A new report published by the Istanbul-based Media and Law Studies Association (MLSA) reveals a grim picture of the state of journalism in Turkey, with nine out of 10 journalists feeling insecure due to the threat of arrest, detention, and violence.
The report, titled “Journalism in Turkey: I Don’t Feel Safe,” was conducted under the Global Media Defense Fund program in partnership with UNESCO. It surveyed 57 journalists from 13 cities, finding that 70.2% of journalists work under the shadow of possible detention or arrest, while 59.7% fear unemployment, and 49.1% worry about being put on trial.
Physical violence, including threats, harassment, stalking, and battery, has been compounded by online attacks. The most common areas where journalists face violence are in the field and on social media, with law enforcement violence and targeted tagging by state authorities being prevalent.
The report also highlights the vulnerability of LGBTI+ and women journalists to digital violence. Among the respondents, 44.4% of those identifying as female, non-binary, or transgender see sexual violence and gender-based attacks as potential threats. Additionally, 35.1% of journalists see racist attacks as a potential challenge.
The predominantly Kurdish city of Diyarbakır stood out in the survey, with all participating journalists from the area reporting physical violence or threats in the last five years.
Online violence, including threats, harassment, “doxxing,” and cyber-attacks, has become increasingly common. Journalists are also targeted through tagging on social media accounts of the General Directorate of Security (EGM) or the Minister of Interior, a practice that is widespread in Turkey.
The survey revealed that 78.9% of journalists have been subjected to digital violence in the last five years, with Twitter being the most common platform for digital attacks. The main reason for not filing a complaint in cases of digital violence was cited as “distrust in the justice system.”
The report emphasizes the systemic problem of impunity in both physical and digital violence against journalists in Turkey.
The report found that only 18, or 39.1 %, of journalists who stated they had been subjected to violence filed a complaint, with the majority of complaints resulting in non-prosecution. This underlines a pervasive issue of impunity within the judiciary in cases of violence against journalists.
The report also found that freelance journalists are more likely to be subjected to physical violence or threats, with 91.7% of such journalists reporting incidents.
The findings of the report paint a concerning picture of the state of journalism in Turkey, with the majority of journalists surveyed expressing a lack of safety in practicing their profession. The report calls attention to legal and practical shortcomings in preventing violence against journalists and punishing perpetrators, emphasizing the need for comprehensive measures to address these challenges.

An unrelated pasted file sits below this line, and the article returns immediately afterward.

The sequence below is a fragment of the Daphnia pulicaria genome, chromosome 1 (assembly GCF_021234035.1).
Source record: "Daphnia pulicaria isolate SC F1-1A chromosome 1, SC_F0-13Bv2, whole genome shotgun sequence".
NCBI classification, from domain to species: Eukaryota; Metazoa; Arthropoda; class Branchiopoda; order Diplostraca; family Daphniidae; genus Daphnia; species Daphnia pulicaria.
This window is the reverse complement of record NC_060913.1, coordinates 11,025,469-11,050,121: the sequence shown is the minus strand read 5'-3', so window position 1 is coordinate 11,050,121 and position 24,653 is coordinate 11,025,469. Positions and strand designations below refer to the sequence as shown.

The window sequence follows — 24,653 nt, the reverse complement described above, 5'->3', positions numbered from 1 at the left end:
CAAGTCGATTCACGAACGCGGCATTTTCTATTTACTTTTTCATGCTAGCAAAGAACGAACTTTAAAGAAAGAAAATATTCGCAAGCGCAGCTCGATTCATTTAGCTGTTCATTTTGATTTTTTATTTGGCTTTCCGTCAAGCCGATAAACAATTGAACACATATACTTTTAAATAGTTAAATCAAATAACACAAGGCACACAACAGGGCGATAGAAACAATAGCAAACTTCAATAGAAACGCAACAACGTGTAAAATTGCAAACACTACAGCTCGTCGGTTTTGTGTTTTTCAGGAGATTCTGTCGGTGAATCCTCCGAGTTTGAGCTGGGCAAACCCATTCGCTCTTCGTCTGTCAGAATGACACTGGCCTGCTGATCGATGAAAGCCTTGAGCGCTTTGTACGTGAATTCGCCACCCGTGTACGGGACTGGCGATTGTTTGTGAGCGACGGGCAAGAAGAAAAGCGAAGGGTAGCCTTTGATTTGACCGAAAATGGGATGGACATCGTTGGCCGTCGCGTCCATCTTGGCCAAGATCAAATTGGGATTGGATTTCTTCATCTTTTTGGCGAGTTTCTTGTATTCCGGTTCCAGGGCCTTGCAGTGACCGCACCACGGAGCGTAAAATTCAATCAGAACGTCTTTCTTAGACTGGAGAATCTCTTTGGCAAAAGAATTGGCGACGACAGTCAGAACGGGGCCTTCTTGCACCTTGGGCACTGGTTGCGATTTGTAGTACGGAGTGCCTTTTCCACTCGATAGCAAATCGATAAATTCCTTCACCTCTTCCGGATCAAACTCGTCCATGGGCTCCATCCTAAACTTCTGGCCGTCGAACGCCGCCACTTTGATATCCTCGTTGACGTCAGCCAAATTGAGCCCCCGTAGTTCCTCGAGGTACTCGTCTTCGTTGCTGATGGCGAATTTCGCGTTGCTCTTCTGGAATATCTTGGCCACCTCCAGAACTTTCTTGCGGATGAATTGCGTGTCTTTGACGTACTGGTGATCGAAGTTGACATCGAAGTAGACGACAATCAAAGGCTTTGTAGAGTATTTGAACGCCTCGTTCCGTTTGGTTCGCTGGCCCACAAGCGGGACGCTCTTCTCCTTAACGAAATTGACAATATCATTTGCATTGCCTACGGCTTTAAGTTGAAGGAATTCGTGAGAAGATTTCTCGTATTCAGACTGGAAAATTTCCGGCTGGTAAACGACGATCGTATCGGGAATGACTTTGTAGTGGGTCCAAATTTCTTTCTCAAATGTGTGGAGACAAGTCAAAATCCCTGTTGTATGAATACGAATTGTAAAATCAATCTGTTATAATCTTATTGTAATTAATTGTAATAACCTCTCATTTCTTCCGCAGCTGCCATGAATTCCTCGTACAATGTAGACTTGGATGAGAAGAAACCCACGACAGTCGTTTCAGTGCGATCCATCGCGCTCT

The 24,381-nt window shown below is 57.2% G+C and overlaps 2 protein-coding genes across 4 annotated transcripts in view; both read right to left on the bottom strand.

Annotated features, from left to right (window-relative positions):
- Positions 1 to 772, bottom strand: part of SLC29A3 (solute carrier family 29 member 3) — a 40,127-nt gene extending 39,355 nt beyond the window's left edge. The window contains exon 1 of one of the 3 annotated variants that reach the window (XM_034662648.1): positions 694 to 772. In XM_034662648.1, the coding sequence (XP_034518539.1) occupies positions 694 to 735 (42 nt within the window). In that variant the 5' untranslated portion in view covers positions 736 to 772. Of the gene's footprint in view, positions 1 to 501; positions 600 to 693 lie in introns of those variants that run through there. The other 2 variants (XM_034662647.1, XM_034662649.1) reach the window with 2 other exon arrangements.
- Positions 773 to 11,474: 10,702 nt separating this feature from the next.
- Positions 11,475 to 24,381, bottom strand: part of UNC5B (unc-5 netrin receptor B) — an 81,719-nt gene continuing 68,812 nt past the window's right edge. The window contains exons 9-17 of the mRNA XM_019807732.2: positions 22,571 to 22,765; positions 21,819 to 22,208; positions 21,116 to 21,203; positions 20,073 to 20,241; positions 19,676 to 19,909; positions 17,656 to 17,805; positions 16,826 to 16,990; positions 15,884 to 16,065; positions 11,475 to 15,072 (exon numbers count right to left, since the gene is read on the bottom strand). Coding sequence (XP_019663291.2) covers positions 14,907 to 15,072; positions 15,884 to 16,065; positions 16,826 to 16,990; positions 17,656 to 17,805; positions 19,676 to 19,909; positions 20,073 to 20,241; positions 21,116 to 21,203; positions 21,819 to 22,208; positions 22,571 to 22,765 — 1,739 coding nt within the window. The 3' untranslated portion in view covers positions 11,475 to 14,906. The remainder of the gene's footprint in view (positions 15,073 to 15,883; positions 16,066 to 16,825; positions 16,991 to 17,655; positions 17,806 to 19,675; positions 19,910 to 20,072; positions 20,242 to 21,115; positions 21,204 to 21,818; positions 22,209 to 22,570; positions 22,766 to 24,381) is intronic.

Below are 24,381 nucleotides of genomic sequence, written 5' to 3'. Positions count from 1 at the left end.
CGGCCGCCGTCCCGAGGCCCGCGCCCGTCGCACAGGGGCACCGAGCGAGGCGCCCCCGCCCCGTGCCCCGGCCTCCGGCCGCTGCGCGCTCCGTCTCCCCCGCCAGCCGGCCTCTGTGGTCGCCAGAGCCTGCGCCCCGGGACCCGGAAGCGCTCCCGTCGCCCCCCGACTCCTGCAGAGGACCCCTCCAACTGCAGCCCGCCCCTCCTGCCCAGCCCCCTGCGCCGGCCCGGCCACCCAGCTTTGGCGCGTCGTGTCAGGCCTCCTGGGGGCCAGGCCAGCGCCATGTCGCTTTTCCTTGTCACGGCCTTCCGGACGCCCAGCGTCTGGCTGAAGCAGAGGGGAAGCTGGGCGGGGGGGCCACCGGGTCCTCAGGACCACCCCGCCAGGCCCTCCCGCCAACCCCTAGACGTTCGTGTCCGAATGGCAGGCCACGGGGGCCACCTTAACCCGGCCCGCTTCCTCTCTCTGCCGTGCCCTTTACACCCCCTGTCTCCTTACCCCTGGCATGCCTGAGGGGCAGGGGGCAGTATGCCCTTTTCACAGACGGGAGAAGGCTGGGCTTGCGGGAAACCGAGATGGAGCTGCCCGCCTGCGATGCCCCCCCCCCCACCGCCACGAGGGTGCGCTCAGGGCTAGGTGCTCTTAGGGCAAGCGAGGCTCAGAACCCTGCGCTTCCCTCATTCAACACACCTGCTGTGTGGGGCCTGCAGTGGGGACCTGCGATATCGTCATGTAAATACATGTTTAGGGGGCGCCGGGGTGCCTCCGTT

The main findings from the report are:
- The survey included 57 journalists from 13 cities. One of the journalists is a citizen of the United Kingdom, one is from Germany, and the others are Turkish citizens.
- 46 of the 57 journalists surveyed were subjected to physical attacks or threats in the last 5 years.
- Among the female and male participants, this rate is 80%. Both of the two LGBTI+ journalists, one non-binary and one trans, declared that they were subjected to physical attacks or threats.
- The five forms of threat that most concern the interviewed journalists are, in order: Detention or arrest, unemployment, prosecution, physical violence, and racist attacks.
- Most journalists were subjected to physical violence or threats multiple times. One in five journalists said they were attacked more than 10 times.
- Freelance journalists are more exposed to physical violence or threats. Of the 24 journalists who are freelance or both freelance and affiliated with a news organization, 22, or 91.7%, stated that they were subjected to physical violence or threats.
- The type of violence journalists are most exposed to is insult and hate speech. This was followed by beatings and attacks with tear gas, pepper spray, or other gases.
- According to the participants’ responses, the identity of 18.7% of the perpetrators of threats and physical attacks is unknown. 17.6% of the perpetrators are public authorities, and 28.6% are police.
- The primary effect of violence on journalists emerged as concerns and anxiety about security.
- 78.9% of journalists were subjected to digital violence in the last five years. The rate of female journalists who declared that they were exposed to digital violence is 72%, while both of the two LGBTI+ participants said they were subjected to digital violence.
- Most journalists were subjected to digital violence multiple times. One in four journalists was subjected to digital attacks more than 10 times.
- The most commonly used medium in digital attacks is Twitter, with 70%, where political debates are most vividly conducted in Turkey.
- The prominent category among digital violence perpetrators was “perpetrators with unidentified identity” with 35.4%. This category was followed by “troll armies” and “politically connected groups,” both with 19.8%.
- The rate of participants who filed a complaint in the case of physical violence or threats was 31.6%, while this rate increased to 11.4% when digital violence was in question. The main reason for this is “lack of trust in the justice system.”
- 87.7% of the journalists surveyed do not feel generally safe while practicing their profession in Turkey. 50.9% of journalists in Turkey declared that they feel “not safe at all,” and 36.8% said they “do not feel safe.”
MLSA’s full report can be found here.